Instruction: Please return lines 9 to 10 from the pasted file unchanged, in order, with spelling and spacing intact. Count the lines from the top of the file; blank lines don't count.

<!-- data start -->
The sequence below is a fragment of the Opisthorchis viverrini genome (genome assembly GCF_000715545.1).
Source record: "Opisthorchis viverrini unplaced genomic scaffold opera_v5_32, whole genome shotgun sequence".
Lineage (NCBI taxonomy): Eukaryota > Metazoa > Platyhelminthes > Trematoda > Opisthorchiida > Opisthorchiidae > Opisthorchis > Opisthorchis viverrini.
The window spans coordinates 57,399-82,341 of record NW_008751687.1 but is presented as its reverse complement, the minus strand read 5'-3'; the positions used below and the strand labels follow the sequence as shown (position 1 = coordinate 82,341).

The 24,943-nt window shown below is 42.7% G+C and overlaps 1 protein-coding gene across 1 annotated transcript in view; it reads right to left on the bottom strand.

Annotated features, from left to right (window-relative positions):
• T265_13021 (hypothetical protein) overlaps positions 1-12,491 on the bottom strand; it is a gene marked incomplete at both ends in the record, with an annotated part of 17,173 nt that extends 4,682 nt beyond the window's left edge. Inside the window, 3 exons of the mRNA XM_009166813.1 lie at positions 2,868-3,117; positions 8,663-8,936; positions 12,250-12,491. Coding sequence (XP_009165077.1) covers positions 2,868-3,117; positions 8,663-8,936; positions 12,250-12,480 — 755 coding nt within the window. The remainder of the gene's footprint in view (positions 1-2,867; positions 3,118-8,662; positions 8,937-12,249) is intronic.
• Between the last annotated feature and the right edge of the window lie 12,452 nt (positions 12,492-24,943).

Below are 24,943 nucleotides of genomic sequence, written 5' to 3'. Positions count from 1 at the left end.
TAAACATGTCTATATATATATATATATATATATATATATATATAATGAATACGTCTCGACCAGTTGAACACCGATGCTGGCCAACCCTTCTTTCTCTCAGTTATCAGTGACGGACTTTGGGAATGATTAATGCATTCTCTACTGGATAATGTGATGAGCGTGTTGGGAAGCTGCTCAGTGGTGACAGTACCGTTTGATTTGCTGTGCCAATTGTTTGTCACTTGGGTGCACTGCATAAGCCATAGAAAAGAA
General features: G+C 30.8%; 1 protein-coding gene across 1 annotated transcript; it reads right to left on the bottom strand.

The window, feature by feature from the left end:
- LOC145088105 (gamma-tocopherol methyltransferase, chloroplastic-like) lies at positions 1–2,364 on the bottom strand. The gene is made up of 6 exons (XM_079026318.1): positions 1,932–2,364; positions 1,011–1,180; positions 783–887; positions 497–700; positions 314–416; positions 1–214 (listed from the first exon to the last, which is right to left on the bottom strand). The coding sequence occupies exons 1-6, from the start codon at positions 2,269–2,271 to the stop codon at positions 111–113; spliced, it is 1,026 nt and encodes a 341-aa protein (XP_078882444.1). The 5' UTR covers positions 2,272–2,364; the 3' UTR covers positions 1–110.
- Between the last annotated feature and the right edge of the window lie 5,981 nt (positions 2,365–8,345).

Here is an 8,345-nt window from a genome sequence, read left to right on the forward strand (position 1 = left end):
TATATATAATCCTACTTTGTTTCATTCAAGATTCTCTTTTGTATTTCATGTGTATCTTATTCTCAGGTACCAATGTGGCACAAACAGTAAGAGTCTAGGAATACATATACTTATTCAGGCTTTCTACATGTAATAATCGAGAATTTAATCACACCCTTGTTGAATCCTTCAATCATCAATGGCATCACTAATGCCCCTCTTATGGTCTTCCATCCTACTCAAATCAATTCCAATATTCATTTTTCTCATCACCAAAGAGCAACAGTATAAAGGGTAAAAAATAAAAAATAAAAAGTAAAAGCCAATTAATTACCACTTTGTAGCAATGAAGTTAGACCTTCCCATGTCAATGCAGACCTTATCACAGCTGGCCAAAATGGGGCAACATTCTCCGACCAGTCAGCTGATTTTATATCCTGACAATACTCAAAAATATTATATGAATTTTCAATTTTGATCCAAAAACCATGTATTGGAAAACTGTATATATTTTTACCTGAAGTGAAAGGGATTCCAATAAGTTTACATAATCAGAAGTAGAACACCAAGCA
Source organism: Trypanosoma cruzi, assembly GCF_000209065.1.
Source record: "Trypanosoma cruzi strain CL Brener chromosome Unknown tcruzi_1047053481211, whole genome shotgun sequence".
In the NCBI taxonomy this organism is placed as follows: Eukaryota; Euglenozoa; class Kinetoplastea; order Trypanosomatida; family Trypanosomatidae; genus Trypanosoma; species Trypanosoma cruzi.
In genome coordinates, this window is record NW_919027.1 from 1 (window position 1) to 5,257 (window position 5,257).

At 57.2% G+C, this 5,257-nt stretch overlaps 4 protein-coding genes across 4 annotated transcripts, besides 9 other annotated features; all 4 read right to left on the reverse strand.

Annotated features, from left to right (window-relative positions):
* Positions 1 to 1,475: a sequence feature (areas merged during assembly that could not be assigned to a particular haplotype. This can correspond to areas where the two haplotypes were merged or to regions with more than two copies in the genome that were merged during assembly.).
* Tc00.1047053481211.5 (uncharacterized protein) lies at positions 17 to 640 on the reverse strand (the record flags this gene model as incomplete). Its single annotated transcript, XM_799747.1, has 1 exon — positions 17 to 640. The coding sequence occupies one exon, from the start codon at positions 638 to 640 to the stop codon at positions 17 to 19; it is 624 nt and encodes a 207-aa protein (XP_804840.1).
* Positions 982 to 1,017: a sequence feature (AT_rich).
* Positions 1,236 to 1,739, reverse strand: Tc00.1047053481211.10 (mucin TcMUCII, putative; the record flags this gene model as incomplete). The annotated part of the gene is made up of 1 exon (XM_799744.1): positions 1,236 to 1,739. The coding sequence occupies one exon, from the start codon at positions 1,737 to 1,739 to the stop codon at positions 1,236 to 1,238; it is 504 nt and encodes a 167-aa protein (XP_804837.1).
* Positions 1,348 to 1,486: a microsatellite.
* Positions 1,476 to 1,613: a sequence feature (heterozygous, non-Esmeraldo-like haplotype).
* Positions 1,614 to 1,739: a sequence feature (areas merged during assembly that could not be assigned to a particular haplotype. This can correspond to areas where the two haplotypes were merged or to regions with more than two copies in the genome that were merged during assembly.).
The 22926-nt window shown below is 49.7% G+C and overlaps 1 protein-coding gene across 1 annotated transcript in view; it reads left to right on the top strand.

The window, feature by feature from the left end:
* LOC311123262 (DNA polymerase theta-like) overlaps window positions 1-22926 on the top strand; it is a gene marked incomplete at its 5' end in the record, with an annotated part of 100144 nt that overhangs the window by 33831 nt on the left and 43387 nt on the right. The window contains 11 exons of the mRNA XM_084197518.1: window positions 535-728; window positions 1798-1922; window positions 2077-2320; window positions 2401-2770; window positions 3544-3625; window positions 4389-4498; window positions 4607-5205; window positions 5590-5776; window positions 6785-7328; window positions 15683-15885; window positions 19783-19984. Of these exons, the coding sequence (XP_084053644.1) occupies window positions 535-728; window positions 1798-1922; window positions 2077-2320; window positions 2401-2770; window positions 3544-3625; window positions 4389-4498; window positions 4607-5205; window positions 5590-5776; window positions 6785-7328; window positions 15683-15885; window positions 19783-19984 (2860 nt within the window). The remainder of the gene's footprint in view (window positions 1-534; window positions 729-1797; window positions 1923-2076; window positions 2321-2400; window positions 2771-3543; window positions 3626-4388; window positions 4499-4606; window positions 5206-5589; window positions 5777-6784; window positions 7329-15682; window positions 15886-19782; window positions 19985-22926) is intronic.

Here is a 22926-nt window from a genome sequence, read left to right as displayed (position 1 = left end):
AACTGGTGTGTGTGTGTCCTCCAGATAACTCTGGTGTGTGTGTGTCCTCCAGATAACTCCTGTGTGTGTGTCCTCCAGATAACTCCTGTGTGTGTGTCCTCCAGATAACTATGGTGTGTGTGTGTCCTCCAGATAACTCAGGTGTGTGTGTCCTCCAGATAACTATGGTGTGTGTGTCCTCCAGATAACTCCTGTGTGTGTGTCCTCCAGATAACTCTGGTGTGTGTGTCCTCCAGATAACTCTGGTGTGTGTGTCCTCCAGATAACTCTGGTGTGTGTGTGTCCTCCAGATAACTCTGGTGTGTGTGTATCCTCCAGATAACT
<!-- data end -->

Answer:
Below are 24,943 nucleotides of genomic sequence, written 5' to 3'. Positions count from 1 at the left end.
TAAACATGTCTATATATATATATATATATATATATATATATATAATGAATACGTCTCGACCAGTTGAACACCGATGCTGGCCAACCCTTCTTTCTCTCAGTTATCAGTGACGGACTTTGGGAATGATTAATGCATTCTCTACTGGATAATGTGATGAGCGTGTTGGGAAGCTGCTCAGTGGTGACAGTACCGTTTGATTTGCTGTGCCAATTGTTTGTCACTTGGGTGCACTGCATAAGCCATAGAAAAGAA